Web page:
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            Is Income Inequality a Determinant of Population Health? Part 1. A Systematic Review

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              Health disparities beginning in childhood: a life-course perspective.

              In this article we argue for the utility of the life-course perspective as a tool for understanding and addressing health disparities across socioeconomic and racial or ethnic groups, particularly disparities that originate in childhood. Key concepts and terms used in life-course research are briefly defined; as resources, examples of existing literature and the outcomes covered are provided along with examples of longitudinal databases that have often been used for life-course research. The life-course perspective focuses on understanding how early-life experiences can shape health across an entire lifetime and potentially across generations; it systematically directs attention to the role of context, including social and physical context along with biological factors, over time. This approach is particularly relevant to understanding and addressing health disparities, because social and physical contextual factors underlie socioeconomic and racial/ethnic disparities in health. A major focus of life-course epidemiology has been to understand how early-life experiences (particularly experiences related to economic adversity and the social disadvantages that often accompany it) shape adult health, particularly adult chronic disease and its risk factors and consequences. The strong life-course influences on adult health could provide a powerful rationale for policies at all levels--federal, state, and local--to give more priority to investment in improving the living conditions of children as a strategy for improving health and reducing health disparities across the entire life course.
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                Author and article information

                Journal
                BMJ Open
                BMJ Open
                bmjopen
                bmjopen
                BMJ Open
                BMJ Publishing Group (BMA House, Tavistock Square, London, WC1H 9JR )
                2044-6055
                2018
                17 September 2018
                : 8
                : 9
                : e024015
                Affiliations
                [1 ] departmentDépartement de médecine sociale et préventive , Ecole de santé publique de l’Université de Montréal (ESPUM) , Montreal, Quebec, Canada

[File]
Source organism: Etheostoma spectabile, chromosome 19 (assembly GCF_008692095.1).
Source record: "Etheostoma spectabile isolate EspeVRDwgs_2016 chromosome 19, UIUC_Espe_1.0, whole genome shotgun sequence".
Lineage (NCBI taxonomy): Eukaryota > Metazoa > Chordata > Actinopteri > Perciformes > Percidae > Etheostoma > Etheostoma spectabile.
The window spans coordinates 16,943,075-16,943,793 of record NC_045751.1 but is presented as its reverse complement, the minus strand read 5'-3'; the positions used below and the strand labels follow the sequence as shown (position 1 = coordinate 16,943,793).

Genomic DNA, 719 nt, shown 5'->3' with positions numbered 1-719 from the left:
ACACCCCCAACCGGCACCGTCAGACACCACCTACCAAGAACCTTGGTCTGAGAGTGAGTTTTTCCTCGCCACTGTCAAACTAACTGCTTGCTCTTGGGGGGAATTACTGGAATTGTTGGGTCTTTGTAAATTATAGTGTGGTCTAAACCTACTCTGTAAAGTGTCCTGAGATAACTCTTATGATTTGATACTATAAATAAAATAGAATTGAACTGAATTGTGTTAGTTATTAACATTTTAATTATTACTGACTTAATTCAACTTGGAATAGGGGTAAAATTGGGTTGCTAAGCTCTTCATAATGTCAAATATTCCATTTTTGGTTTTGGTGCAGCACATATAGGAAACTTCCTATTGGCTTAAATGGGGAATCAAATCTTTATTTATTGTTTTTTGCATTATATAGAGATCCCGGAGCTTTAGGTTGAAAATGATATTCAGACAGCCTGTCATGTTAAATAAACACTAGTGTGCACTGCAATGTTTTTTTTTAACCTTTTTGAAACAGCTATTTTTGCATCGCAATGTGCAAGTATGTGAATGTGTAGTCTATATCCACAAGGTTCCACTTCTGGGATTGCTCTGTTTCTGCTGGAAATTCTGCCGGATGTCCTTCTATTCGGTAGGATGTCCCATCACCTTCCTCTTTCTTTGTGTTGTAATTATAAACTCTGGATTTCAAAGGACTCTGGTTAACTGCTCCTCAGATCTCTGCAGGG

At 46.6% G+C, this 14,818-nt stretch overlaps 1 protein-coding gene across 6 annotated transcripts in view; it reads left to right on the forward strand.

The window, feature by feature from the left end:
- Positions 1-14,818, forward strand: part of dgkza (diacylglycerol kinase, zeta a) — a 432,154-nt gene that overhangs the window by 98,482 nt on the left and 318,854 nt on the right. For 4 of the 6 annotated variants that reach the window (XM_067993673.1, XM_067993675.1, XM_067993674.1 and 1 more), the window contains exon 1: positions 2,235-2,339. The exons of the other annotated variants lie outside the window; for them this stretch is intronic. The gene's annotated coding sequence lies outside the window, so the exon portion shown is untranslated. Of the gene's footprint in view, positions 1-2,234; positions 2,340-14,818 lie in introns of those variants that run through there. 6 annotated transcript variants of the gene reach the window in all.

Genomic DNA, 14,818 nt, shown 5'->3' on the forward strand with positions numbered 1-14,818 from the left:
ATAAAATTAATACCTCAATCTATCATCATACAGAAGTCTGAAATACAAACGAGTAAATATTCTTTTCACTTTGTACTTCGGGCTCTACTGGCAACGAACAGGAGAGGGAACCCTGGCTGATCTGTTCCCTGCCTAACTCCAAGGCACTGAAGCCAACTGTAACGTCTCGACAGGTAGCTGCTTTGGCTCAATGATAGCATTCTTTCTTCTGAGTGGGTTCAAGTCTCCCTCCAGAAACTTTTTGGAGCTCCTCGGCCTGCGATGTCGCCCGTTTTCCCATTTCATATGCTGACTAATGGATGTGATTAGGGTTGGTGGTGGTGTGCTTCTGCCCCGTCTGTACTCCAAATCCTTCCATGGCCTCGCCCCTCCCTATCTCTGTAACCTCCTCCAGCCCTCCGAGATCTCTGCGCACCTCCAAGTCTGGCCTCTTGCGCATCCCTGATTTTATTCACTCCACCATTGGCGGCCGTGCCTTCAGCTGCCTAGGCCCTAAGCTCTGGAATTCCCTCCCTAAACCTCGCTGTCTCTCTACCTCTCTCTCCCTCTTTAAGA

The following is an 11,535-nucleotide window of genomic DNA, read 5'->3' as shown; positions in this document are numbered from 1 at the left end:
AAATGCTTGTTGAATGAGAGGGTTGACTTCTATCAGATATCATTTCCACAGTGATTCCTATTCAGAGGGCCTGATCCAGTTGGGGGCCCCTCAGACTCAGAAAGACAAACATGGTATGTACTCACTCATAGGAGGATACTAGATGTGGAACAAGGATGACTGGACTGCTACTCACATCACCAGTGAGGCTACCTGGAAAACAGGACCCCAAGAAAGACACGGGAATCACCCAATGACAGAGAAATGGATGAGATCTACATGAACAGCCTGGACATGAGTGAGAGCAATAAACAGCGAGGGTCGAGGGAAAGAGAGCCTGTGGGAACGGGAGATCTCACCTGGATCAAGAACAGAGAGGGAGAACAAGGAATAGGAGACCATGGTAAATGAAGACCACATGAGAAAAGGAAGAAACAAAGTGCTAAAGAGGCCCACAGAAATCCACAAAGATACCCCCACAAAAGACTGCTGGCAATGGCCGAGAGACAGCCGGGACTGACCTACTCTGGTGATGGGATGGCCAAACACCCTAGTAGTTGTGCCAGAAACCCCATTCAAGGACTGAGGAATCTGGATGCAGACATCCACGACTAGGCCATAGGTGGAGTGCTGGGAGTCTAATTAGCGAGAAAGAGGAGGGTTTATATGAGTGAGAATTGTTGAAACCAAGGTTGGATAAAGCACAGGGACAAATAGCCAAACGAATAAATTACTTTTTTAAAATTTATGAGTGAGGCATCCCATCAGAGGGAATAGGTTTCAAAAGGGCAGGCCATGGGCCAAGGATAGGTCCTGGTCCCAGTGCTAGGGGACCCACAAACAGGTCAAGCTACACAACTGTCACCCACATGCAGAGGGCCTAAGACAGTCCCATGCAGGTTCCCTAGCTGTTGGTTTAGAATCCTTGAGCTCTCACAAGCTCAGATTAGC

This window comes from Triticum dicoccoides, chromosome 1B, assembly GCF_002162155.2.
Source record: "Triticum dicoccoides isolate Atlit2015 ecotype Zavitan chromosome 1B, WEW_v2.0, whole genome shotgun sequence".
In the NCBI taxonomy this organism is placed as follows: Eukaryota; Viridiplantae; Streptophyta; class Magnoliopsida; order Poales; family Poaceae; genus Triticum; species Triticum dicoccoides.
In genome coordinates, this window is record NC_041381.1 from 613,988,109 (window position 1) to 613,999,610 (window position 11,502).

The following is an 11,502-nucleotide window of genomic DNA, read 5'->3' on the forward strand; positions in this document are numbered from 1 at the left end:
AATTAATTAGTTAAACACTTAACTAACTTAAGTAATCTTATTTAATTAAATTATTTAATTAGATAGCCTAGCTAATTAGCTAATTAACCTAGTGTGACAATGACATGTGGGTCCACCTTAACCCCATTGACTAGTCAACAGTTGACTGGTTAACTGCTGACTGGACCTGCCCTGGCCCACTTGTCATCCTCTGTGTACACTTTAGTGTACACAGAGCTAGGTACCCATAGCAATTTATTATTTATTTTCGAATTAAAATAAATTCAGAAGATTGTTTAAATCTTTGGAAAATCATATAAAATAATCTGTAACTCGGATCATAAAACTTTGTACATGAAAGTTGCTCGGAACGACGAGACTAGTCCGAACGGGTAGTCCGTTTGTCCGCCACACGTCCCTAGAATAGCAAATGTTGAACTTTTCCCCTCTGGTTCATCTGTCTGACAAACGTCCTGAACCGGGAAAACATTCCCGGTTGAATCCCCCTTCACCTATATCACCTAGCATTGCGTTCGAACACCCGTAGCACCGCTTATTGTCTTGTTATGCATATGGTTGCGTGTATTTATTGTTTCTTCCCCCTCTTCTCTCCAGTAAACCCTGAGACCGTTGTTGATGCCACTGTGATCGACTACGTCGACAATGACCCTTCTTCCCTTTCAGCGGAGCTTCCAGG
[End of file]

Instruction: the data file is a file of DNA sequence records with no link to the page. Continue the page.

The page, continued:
[2 ] departmentEcole de santé publique , Université Libre de Bruxelles , Brussels, Belgium
                [3 ] departmentCentre de recherche Léa Roback sur les inégalités sociales de santé de Montréal , Université de Montréal , Montréal, Canada
                Author notes
                [Correspondence to ] Mouctar Sow; mamadoumouctar.sow@ 123456umontreal.ca
                Author information
                http://orcid.org/0000-0001-8038-6326
                Article
                bmjopen-2018-024015
                10.1136/bmjopen-2018-024015
                6144409
                30224403
                30863bac-8c84-4037-9f62-0b9442dd53ac
                © Author(s) (or their employer(s)) 2018. Re-use permitted under CC BY-NC. No commercial re-use. See rights and permissions. Published by BMJ.

                This is an open access article distributed in accordance with the Creative Commons Attribution Non Commercial (CC BY-NC 4.0) license, which permits others to distribute, remix, adapt, build upon this work non-commercially, and license their derivative works on different terms, provided the original work is properly cited, appropriate credit is given, any changes made indicated, and the use is non-commercial. See: http://creativecommons.org/licenses/by-nc/4.0/.

                History
                : 08 May 2018
                : 01 June 2018
                : 04 June 2018
                Funding
                Funded by: Lea Roback research Centre on social inequalities in health of Montreal;
                Funded by: FundRef http://dx.doi.org/10.13039/501100002661, Fonds De La Recherche Scientifique - FNRS;
                Funded by: FundRef http://dx.doi.org/10.13039/100008240, Fonds de Recherche du Québec-Société et Culture;
                Categories
                Public Health
                Protocol
                1506
                1724
                Custom metadata
                unlocked

                Medicine
                perinatal health inequalities,pregnancy outcomes,poverty,social policy,health impact assessment,natural experiments